Pondering Writing Assignments, Motivation, and the CCSS

     Hello!  I'm getting ready to present at IRA's annual conference this weekend:  "Quick Bursts of Writing Across the Curriculum:  Powerfully Heighten Learning, Engagement, and Meet Common Core Reading, Writing, & Speaking/Listening Standards (what a mouthful for such simple strategies!)."  If you've followed the blog, you know about Quick Bursts.  Here's a recent update of the Prezi I made related to the topic: 
"Writing to Learn: Quotes and Notes to Ponder." 
     As I review the "Quotes and Notes" and sit back to ponder :), I'm encouraged, as are other proponents of writing, how the CCSS emphasize writing throughout.  Classrooms should always be about writing around one's reading and expressing opinions/arguments, exploring information, researching questions, and developing stories, all for varied purposes and audiences.  My fear is that these might become merely assignments to be graded and checked-off.  In our zeal to meet the standards, we must remember to couch all this writing within meaningful and motivating contexts.  One of my favorite ways to do this is to work with students to discover real world purposes to write and take the writing outside the classroom.  For example, we'll develop opinions about products (cookies, toys, games, apps, etc.) and send them to the companies (just google to find the address or email of the company's headquarters--you'll often get a response back), or post opinions on Amazon about books we've read. 
     Using technology to reach out also packs a punch.  After completing research, we've made "Photo Stories" of our findings (Photo Story 3 for Windows--free and easy to use!), presenting the information in a lively, engaging format.  Posting them to our school website widened our audience.  What a frenzy of excitement!  Our fourth graders worked collaboratively to write informative pieces, then distilled these down into "Keynotes" on ipads (great higher order thinking--reworking the content by moving from one genre to another).  Imagine, fourth graders chomping at the bit to present their keynotes!  Why not compare characters by synthesizing thoughts to create simple analogies then posting them on Twitter?  Using technology to develop and present writing definitely lights a fire.  One of my favorite books on the subject is Julie Ramsay's Can We Skip Lunch and Keep Writing? from Stenhouse.  (Don't miss Julie's IRA session of the same name Sunday afternoon!)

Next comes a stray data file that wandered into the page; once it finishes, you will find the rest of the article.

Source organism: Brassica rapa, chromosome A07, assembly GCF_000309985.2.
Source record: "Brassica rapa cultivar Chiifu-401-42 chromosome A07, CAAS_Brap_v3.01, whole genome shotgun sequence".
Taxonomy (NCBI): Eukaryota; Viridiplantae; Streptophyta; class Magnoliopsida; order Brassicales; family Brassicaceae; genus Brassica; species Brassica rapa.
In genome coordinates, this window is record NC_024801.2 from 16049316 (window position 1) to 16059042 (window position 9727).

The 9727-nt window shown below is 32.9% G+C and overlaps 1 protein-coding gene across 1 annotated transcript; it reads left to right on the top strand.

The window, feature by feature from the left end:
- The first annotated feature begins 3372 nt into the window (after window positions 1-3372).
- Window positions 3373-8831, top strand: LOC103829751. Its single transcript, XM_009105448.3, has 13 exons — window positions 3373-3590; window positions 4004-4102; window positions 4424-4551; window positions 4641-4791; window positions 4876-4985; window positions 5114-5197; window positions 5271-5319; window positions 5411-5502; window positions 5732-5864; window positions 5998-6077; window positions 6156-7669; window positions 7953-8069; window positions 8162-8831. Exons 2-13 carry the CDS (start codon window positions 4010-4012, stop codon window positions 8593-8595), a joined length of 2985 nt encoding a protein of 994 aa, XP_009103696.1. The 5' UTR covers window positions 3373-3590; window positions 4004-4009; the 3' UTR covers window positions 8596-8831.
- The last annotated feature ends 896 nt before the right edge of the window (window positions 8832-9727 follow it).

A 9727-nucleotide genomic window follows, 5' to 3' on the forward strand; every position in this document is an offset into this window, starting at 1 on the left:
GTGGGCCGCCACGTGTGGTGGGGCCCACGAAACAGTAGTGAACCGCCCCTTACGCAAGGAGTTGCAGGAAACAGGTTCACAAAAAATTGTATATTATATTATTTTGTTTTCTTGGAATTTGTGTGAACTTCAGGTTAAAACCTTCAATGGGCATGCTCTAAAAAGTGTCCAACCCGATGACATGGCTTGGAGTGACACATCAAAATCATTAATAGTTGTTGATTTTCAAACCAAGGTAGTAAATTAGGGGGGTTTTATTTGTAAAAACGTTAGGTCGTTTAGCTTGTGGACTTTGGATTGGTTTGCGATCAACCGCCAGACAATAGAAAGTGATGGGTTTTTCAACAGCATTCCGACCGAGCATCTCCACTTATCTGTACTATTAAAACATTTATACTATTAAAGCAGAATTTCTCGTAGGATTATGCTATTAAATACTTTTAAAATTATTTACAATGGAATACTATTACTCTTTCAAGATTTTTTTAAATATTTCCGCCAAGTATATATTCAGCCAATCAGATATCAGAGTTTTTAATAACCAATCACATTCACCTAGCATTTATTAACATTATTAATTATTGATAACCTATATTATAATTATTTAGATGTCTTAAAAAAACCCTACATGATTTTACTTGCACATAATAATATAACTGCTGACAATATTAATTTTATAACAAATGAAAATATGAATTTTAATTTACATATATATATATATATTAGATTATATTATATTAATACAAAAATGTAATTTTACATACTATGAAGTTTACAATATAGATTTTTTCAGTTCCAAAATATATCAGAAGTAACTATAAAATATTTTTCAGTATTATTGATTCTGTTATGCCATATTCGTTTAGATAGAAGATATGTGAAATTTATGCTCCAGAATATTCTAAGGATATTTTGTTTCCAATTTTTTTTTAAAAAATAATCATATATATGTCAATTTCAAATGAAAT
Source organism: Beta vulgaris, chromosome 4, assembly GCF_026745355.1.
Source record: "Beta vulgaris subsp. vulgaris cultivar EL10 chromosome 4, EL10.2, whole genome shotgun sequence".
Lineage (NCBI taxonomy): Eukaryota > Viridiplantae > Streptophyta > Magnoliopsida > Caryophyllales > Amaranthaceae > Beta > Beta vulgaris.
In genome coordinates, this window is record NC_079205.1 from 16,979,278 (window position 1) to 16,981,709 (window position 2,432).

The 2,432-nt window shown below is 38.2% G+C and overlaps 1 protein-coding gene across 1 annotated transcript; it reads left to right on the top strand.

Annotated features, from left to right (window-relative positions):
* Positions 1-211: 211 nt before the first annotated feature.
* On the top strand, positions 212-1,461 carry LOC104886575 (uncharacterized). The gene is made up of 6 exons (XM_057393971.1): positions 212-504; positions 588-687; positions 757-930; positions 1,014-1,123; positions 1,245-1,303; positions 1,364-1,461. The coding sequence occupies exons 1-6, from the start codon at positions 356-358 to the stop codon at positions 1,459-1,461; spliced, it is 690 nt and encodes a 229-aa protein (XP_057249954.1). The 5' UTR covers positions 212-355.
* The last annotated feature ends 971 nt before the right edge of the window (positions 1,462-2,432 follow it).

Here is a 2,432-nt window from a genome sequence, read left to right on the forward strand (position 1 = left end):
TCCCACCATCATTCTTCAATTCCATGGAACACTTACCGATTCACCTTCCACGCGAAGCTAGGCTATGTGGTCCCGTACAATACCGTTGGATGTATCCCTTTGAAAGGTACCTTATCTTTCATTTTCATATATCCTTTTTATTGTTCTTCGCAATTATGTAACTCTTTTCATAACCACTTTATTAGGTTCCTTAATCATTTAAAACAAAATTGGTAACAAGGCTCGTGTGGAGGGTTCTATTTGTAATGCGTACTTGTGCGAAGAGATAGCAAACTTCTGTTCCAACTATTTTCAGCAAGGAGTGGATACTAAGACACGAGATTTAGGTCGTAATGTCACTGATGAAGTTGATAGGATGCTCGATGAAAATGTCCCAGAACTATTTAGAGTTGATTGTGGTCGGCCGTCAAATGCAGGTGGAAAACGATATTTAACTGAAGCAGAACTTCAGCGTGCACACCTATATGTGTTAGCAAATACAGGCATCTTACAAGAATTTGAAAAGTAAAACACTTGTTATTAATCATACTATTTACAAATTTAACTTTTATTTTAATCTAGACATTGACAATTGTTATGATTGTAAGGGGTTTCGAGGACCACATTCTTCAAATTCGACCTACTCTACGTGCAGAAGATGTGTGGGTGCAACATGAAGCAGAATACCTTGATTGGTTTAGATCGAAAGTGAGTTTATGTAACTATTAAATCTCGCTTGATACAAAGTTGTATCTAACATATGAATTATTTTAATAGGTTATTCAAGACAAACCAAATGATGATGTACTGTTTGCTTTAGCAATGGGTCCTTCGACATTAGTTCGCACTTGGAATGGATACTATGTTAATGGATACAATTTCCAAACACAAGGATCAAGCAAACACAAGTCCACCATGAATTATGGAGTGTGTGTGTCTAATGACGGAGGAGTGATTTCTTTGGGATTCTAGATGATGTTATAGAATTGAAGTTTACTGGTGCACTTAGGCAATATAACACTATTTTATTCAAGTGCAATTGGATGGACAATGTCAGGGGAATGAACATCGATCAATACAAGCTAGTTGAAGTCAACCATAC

Whatever methods we use to teach the standards, they ought to help students develop the habits and joys of writing, in addition to knowledge and skill with genres and processes.  This is best accomplished within a community of writers who share and develop their voices together.  Plus, we mustn't forget the daily importance of informal writing (like the Quick Bursts), the value of writing shorter pieces, or the need for students to come up with their own purposes to write (after all, that's one thing real writers do--as an adult author, nobody sat down and told me to write books). In the end, we want skillful writers who not only choose to write but love to write!  Take good care and enjoy your writers!

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